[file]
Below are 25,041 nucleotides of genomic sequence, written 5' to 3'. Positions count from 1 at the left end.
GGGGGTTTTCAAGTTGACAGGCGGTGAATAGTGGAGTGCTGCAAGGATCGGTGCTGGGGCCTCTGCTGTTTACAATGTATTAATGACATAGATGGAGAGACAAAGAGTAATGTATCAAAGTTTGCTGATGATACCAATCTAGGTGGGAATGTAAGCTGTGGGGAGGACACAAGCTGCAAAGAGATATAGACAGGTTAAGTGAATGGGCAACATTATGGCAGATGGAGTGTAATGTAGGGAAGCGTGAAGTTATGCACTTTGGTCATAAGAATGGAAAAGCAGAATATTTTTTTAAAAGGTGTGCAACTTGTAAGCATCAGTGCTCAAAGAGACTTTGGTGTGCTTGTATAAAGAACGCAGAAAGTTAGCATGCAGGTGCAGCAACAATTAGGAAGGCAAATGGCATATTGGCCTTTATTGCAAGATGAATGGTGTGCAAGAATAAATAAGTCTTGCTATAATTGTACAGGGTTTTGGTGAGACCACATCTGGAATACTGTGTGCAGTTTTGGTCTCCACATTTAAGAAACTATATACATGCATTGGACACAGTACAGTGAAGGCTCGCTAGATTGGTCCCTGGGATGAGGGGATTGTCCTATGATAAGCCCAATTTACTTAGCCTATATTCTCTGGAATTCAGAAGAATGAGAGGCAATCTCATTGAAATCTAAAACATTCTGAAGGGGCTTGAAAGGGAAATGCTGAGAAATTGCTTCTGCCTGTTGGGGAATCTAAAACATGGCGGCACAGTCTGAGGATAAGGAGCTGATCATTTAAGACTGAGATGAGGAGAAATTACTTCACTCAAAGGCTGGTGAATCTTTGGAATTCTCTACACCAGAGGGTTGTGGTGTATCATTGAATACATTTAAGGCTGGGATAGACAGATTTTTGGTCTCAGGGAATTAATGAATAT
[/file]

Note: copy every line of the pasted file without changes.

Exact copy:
Below are 25,041 nucleotides of genomic sequence, written 5' to 3'. Positions count from 1 at the left end.
GGGGGTTTTCAAGTTGACAGGCGGTGAATAGTGGAGTGCTGCAAGGATCGGTGCTGGGGCCTCTGCTGTTTACAATGTATTAATGACATAGATGGAGAGACAAAGAGTAATGTATCAAAGTTTGCTGATGATACCAATCTAGGTGGGAATGTAAGCTGTGGGGAGGACACAAGCTGCAAAGAGATATAGACAGGTTAAGTGAATGGGCAACATTATGGCAGATGGAGTGTAATGTAGGGAAGCGTGAAGTTATGCACTTTGGTCATAAGAATGGAAAAGCAGAATATTTTTTTAAAAGGTGTGCAACTTGTAAGCATCAGTGCTCAAAGAGACTTTGGTGTGCTTGTATAAAGAACGCAGAAAGTTAGCATGCAGGTGCAGCAACAATTAGGAAGGCAAATGGCATATTGGCCTTTATTGCAAGATGAATGGTGTGCAAGAATAAATAAGTCTTGCTATAATTGTACAGGGTTTTGGTGAGACCACATCTGGAATACTGTGTGCAGTTTTGGTCTCCACATTTAAGAAACTATATACATGCATTGGACACAGTACAGTGAAGGCTCGCTAGATTGGTCCCTGGGATGAGGGGATTGTCCTATGATAAGCCCAATTTACTTAGCCTATATTCTCTGGAATTCAGAAGAATGAGAGGCAATCTCATTGAAATCTAAAACATTCTGAAGGGGCTTGAAAGGGAAATGCTGAGAAATTGCTTCTGCCTGTTGGGGAATCTAAAACATGGCGGCACAGTCTGAGGATAAGGAGCTGATCATTTAAGACTGAGATGAGGAGAAATTACTTCACTCAAAGGCTGGTGAATCTTTGGAATTCTCTACACCAGAGGGTTGTGGTGTATCATTGAATACATTTAAGGCTGGGATAGACAGATTTTTGGTCTCAGGGAATTAATGAATAT